When an enhanced office is polled according to the alarm information request polling order PLODO, the enhanced office sends alarm answer data ALMDA (FIG. 12) of 60 bytes back to the ALMS INF 300. The alarm answer data ALMDA contains various alarm information and status information which have been edited.

FIG. 14 shows an example of alarm answer data ALMDA output from an enhanced office 220. The alarm answer data ALMDA comprises 60 bytes. The alarm answer data ALMDA, which includes the ID number of the local office and alarm information or status Information in respective portions in the office is written after being edited. A 1-byte software alarm 1, a 1-byte hardware alarm 2 and a 1-byte software status information 3 are included in the edited information. The alarm answer data ALMDA output from the enhanced office 220 includes the software alarm 101, hardware alarm and software status information as the edited data as shown in FIG. 16A.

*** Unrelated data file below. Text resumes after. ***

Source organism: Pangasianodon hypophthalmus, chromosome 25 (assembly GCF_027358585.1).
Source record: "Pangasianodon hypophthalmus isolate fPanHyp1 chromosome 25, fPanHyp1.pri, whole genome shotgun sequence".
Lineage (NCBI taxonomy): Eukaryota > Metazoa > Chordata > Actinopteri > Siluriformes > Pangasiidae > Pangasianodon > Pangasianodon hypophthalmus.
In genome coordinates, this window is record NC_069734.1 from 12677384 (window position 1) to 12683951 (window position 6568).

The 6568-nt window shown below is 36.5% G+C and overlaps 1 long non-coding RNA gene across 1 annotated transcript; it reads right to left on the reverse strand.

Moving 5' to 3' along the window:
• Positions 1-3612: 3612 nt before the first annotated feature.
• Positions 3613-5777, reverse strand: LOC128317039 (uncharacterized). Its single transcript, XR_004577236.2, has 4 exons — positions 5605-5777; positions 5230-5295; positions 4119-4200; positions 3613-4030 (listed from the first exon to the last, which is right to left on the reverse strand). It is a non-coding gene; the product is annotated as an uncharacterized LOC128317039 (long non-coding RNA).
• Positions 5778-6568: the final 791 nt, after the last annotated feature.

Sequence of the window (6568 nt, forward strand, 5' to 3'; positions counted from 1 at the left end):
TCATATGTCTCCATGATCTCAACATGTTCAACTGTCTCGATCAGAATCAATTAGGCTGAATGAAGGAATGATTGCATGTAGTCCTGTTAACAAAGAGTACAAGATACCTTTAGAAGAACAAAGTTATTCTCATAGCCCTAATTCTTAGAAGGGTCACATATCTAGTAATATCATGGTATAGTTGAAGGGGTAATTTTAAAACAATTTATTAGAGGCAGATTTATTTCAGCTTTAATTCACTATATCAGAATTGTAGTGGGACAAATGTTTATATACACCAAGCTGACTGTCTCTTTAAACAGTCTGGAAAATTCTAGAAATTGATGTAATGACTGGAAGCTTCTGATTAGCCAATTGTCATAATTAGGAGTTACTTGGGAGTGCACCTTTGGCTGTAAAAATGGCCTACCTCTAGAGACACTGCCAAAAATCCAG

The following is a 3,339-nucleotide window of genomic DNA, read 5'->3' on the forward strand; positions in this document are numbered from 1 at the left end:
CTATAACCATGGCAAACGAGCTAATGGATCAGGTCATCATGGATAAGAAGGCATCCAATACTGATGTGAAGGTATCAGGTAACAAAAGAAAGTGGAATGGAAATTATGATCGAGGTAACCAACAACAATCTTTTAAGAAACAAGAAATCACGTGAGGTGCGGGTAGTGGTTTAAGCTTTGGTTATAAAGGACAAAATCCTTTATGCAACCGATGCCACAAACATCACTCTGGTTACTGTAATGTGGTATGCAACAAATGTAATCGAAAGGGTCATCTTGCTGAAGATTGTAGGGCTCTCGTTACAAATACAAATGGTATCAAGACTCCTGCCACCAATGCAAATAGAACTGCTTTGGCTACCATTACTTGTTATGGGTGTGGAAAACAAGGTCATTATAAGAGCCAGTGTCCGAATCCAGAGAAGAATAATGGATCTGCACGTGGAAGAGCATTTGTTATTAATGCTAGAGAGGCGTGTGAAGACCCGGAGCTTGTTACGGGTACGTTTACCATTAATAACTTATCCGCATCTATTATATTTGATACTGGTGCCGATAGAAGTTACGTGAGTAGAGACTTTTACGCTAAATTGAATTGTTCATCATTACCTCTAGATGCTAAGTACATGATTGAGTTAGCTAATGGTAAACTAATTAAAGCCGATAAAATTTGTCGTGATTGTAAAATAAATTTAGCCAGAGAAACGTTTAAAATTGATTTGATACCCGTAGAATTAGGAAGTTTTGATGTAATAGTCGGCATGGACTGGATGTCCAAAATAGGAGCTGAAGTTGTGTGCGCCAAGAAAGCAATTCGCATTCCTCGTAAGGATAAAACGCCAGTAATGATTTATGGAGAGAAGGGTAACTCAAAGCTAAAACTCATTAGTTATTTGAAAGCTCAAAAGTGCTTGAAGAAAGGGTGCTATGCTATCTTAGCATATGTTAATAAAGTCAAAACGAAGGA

When a conventional office is polled according to the alarm information request polling order PLODO, it sends alarm answer data ALMDA of 32 bytes back to the ALMS INF 300. After the ALMS INF 300 receives the alarm newer data ALMDA, it sends a status information request order STRQO of three bytes to the conventional office. After the conventional office receives the order STRQO, it sends status answer data STSDA of 309 bytes back to the ALMS INF 300. Thereafter, the MPU 430 of the ALMS INF 300 converts the format of the ALMDA data and the STSDA data to the format of the ALMDA data of 60 bytes received from the enhanced office. Since part of the alarm information of the ALMDA data received from the conventional office has not been edited, alarm points need to be set and edited by using the received data.